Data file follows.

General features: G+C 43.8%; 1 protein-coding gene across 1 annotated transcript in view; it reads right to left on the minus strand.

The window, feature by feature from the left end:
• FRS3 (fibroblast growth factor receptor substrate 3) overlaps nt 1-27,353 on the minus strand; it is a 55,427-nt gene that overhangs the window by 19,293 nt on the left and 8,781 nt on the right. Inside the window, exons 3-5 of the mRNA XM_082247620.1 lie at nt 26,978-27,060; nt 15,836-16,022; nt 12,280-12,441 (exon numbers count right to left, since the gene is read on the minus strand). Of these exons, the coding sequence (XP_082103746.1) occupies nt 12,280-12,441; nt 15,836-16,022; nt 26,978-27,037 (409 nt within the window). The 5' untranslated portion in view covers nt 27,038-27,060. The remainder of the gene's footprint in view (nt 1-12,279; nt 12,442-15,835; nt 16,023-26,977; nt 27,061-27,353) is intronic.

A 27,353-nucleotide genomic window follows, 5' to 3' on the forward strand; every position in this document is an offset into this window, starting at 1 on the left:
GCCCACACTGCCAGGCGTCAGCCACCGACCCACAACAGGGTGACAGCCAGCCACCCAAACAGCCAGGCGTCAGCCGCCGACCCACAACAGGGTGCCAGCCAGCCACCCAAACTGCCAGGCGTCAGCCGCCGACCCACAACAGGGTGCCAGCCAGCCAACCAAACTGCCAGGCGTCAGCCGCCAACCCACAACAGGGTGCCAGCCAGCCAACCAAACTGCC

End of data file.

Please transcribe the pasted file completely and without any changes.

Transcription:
General features: G+C 43.8%; 1 protein-coding gene across 1 annotated transcript in view; it reads right to left on the minus strand.

The window, feature by feature from the left end:
• FRS3 (fibroblast growth factor receptor substrate 3) overlaps nt 1-27,353 on the minus strand; it is a 55,427-nt gene that overhangs the window by 19,293 nt on the left and 8,781 nt on the right. Inside the window, exons 3-5 of the mRNA XM_082247620.1 lie at nt 26,978-27,060; nt 15,836-16,022; nt 12,280-12,441 (exon numbers count right to left, since the gene is read on the minus strand). Of these exons, the coding sequence (XP_082103746.1) occupies nt 12,280-12,441; nt 15,836-16,022; nt 26,978-27,037 (409 nt within the window). The 5' untranslated portion in view covers nt 27,038-27,060. The remainder of the gene's footprint in view (nt 1-12,279; nt 12,442-15,835; nt 16,023-26,977; nt 27,061-27,353) is intronic.

A 27,353-nucleotide genomic window follows, 5' to 3' on the forward strand; every position in this document is an offset into this window, starting at 1 on the left:
GCCCACACTGCCAGGCGTCAGCCACCGACCCACAACAGGGTGACAGCCAGCCACCCAAACAGCCAGGCGTCAGCCGCCGACCCACAACAGGGTGCCAGCCAGCCACCCAAACTGCCAGGCGTCAGCCGCCGACCCACAACAGGGTGCCAGCCAGCCAACCAAACTGCCAGGCGTCAGCCGCCAACCCACAACAGGGTGCCAGCCAGCCAACCAAACTGCC